Norms and Customs of the Baganda on Property Inheritance among Women and Girls, a Case of Busujju County, Mityana District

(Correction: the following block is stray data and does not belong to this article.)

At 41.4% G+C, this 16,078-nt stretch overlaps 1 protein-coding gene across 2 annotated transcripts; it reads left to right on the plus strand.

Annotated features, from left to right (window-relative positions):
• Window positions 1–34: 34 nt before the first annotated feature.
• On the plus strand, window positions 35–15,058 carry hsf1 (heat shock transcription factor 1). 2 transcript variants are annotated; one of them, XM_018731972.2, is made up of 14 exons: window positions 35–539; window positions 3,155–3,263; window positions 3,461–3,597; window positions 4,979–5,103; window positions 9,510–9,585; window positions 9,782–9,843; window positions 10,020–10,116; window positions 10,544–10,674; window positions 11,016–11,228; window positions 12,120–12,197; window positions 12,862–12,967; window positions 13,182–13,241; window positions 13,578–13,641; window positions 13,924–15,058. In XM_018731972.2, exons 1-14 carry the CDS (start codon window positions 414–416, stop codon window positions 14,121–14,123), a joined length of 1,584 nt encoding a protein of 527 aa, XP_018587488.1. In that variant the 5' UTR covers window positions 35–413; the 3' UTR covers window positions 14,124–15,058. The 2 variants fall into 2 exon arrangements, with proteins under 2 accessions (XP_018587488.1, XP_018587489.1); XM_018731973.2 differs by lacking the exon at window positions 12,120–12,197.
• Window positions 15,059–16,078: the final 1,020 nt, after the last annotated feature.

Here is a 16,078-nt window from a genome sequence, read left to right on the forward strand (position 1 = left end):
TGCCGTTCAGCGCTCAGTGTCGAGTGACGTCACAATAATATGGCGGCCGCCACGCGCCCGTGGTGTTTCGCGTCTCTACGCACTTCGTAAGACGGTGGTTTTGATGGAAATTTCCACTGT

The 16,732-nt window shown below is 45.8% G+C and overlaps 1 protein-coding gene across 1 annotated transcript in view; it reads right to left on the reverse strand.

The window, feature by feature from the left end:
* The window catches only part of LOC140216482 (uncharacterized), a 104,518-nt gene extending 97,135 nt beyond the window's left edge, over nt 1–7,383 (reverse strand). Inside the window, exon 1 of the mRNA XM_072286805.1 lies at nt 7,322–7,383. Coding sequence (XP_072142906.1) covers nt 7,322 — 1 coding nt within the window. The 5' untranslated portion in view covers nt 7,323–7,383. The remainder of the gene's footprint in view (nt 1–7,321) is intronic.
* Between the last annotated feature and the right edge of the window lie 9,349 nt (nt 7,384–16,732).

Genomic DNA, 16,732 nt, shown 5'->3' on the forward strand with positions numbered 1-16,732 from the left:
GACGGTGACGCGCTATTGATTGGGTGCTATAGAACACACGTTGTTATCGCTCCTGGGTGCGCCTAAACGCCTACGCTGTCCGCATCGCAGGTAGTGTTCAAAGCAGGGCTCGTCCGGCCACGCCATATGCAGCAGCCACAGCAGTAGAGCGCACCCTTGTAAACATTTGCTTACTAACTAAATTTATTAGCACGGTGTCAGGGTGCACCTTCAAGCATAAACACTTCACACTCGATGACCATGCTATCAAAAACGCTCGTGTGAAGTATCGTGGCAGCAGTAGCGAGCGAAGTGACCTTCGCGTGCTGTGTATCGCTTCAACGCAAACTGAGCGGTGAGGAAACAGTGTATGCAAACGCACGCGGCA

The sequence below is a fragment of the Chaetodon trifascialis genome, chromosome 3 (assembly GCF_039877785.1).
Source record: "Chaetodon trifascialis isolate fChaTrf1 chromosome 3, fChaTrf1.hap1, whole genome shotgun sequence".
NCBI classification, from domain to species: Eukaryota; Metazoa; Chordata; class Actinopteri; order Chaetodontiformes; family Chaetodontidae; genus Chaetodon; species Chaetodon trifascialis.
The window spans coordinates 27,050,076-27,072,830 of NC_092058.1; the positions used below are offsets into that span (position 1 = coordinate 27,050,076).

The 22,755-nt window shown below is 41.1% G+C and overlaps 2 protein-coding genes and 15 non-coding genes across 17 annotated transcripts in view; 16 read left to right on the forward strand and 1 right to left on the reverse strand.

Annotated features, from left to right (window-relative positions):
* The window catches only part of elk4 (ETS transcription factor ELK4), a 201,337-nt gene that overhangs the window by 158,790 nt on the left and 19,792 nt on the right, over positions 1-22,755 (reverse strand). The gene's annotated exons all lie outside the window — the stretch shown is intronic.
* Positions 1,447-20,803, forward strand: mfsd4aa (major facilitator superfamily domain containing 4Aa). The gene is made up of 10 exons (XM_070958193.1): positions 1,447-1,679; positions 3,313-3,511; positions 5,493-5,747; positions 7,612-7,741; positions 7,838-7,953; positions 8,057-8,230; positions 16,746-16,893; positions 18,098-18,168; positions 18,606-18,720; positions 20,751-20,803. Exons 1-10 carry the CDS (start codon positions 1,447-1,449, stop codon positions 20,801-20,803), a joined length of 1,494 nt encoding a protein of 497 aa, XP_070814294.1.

ABSTRACT This study sought to assess the norms and customs of the Baganda on property inheritance among women and girls. The specific objectives of the study were: to establish the influence of customary norms and practices on inheritance of property among women and girls; to examine the gendered impact of norms and customs of the Baganda on property inheritance among women and girls and to identify ways in which norms and customs of the Baganda on property inheritance among women and girls can be engendered. The study was conducted in Busujju Sub-county, Mityana district among women and girls. Busujju County was chosen because of the socio-economic status of the people that forces them to depend on farming (UBOS, 2014). 80% of the Ugandan population lives in rural areas where they practice farming (UBOS, 2014) and out of that population, majority (57%) are women (UDHS 2011). Thus this necessitated covering the unique experiences of rural women who predominantly rely on land and other related resources to practice farming that majority acquire through inheritance (Deere & Doss, 2008). Qualitative methods of data collection were used thus the study was purely qualitative in nature. Primary sources obtained from the field included personal interviews, questionnaires, focus group discussions, in-depth interviews, key informant interviews and observations. Qualitative methods of data collection were employed to come up with a clear understanding of the experiences of women and girls in relation to inheritance of property, challenges faced and their current position in the society. From the primary data collected, the study established that there is relative change in inheritance of property among widows and daughters of the deceased. On the practice of widow inheritance, though some respondents indicated instances of widow inheritance, majority noted that due to HIV/AIDs, this practice is ceasing completely. Majority respondents indicated that boys or men are made heirs whereas girls and women normally take on the role of ‗Lubuga‖ charged with the caring role within the bereaved homestead. Findings further revealed that some women inherit property though still under the threat of losing it to their brothers or other male relatives. Customs and practices showed that women and girls are considered as appendage to men basing on the relationship they attach to each other, as either a wife, mother or sister. There is need to enforce inheritance rights and sensitise societies about the importance of women and girls‘ inheriting property.